So, the challenge posed: "Can we quantify when these food trends emerged, and how quickly they made the transition from urban elites to mass acceptance?"
Yes, and the Times made these charts, among others.
Popularity of Various Foods, 1980-2013
The entirety of all of the data for these trends is based on mentions in The New York Times. All of it. Transparently, yes. Note the caveat:
"If anything, given the paper’s New York-centric restaurant coverage, we might expect it to be a bit ahead of the curve relative to a broader sample of newspapers from across the country."
Which made me wonder, what other trends did The New York Times start? Using the same database of articles, I did a few analyses of my own.
Popularity of Pants
It's interesting to see how pants really took off around 1970, lulled in the early 1980s, and really came into their own in 2010.
Of course, the media landscape is dynamic and sinister, and the Times was thinner at various points in the past. Fewer articles necessarily means fewer mentions of any given thing. So what if you look at the graph as a percentage of articles that make mention of pants?
Popularity of Pants
Pants still seem to have clearly fallen out of favor in the late nineteenth and early twentieth centuries.
I conjecture in this case that New Yorkers took to wearing pants in the 1860s, and then the trend descended to the flyover states, every ma and pa wearing them. So the City renounced them. Until pants fell out of favor in the backwaters, and were reclaimed by the City in the 1970s.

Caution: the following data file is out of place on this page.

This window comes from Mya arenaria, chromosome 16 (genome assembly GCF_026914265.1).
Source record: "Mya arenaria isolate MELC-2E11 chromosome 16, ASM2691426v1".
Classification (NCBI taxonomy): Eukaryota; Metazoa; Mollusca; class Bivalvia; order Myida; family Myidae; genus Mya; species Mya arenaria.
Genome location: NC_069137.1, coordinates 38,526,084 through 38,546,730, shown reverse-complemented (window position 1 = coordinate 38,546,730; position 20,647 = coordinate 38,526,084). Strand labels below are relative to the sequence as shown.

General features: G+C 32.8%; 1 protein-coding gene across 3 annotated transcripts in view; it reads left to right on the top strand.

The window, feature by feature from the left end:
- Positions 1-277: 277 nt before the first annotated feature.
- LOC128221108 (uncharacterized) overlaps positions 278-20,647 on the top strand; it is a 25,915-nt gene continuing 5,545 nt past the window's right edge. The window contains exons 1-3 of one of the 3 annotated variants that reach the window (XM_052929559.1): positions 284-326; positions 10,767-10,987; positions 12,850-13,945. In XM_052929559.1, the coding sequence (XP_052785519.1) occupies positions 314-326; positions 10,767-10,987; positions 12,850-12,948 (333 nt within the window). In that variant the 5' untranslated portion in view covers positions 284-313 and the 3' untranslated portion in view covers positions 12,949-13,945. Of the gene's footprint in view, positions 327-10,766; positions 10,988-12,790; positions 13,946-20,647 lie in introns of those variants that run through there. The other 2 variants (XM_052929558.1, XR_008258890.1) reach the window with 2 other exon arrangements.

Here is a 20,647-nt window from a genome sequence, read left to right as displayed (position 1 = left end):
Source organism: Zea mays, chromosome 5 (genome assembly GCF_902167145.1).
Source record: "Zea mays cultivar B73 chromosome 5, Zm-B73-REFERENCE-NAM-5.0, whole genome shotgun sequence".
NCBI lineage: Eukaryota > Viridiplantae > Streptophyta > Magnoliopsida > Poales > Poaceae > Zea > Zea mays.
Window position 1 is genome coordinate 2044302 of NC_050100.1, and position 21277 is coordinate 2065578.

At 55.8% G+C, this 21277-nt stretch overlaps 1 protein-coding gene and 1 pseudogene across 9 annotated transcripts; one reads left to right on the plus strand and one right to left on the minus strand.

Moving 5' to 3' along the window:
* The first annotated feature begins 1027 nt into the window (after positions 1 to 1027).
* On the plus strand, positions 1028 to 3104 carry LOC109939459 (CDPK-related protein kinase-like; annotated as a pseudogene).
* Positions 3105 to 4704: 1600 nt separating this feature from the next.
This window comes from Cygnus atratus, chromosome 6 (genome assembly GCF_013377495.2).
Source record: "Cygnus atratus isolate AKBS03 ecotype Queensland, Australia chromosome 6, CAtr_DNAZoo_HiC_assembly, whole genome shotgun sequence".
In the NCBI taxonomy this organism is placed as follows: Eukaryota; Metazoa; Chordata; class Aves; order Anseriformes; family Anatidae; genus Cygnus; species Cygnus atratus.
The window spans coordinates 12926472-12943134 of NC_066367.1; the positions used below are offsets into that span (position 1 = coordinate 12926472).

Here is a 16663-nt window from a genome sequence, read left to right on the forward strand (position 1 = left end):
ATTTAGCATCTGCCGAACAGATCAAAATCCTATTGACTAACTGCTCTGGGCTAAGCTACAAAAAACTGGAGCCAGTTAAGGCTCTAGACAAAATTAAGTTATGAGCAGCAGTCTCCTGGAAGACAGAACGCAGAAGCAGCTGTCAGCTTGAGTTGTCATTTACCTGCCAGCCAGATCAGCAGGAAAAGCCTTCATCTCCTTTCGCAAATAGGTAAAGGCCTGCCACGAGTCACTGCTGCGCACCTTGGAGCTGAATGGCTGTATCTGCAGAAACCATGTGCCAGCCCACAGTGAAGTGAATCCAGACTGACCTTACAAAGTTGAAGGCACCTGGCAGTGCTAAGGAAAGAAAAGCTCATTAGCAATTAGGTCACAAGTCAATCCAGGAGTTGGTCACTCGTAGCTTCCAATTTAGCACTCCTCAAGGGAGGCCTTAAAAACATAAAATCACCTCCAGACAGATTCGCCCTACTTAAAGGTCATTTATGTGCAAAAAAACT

Or maybe it only works for food.
Popularity of Fondue
I guess this fall, fondue is a fon-don't.
I've been waiting to use that one. Waiting until fondue went out of style. Which I thought it did a while ago? Actually, I have no idea what foods are cool, ever.
Popularity of Ketchup
Popularity of Gluten
Gluten is, you know, a natural plant protein that has been around since the beginning of plants. It is now the driver of billions of dollars in misplaced diet-minding and concern, and a vague notion that gluten-free means healthy. Thank you, New York Times.
And of course there's a broader point to be made about America here as a cultural melting pot. Irwin's analysis:
There is a broader point to be made about America as a cultural melting pot. After all, hamburgers and hot dogs are both Americanized versions of German dishes, and they have now been supplanted by foods with origins in Italy and Mexico. But rather than consider these themes further, we are now getting hungry and have a few ideas for solving that problem.
That's where the article ends.
It really is great that there is searchable database of the entire history of The New York Times. As you can see, I've spent a fair amount of time playing with it this weekend. You can click through to the actual archival articles, too. (In case you're curious about the mention of fondue in 1860, see "The Irish Problem.") All of this gratuitous knowledge is possible because of the Internet.
Missouri Gov. Jay Nixon (D) on Sunday said he did not approve of the decision by police to release the video that allegedly shows Michael Brown robbing a convenience store.
"We were unaware they were going to release it it," Nixon said on ABC's "This Week" about the video. "We certainly were not happy with that being released, especially in the way that it was. It appeared to cast dispersions (sic) on a young man that was gunned down in the street. It made emotions raw."
POPE FRANCIS is on a five-day visit to South Korea, the first trip by a pontiff to Asia since 1999. Catholicism is increasingly popular in the country and the region. Since 1970, the proportion of Catholics in South Korea has risen four-fold to 11%, some 5m people. That is in contrast to the global average, which has fallen slightly to 17% as traditionally Catholic countries—such as the Philippines—become more secular and people turn to newer Christian movements. (In South Korea there are twice as many evangelicals as Catholics; in China three times as many.) The decline in these countries is offset by growth elsewhere, particularly in Asia. Catholics in India and China are a small share of the population, but they number 19m and 17m respectively, behind only the Philippines. And they are predicted to increase by 2m-3m by 2020.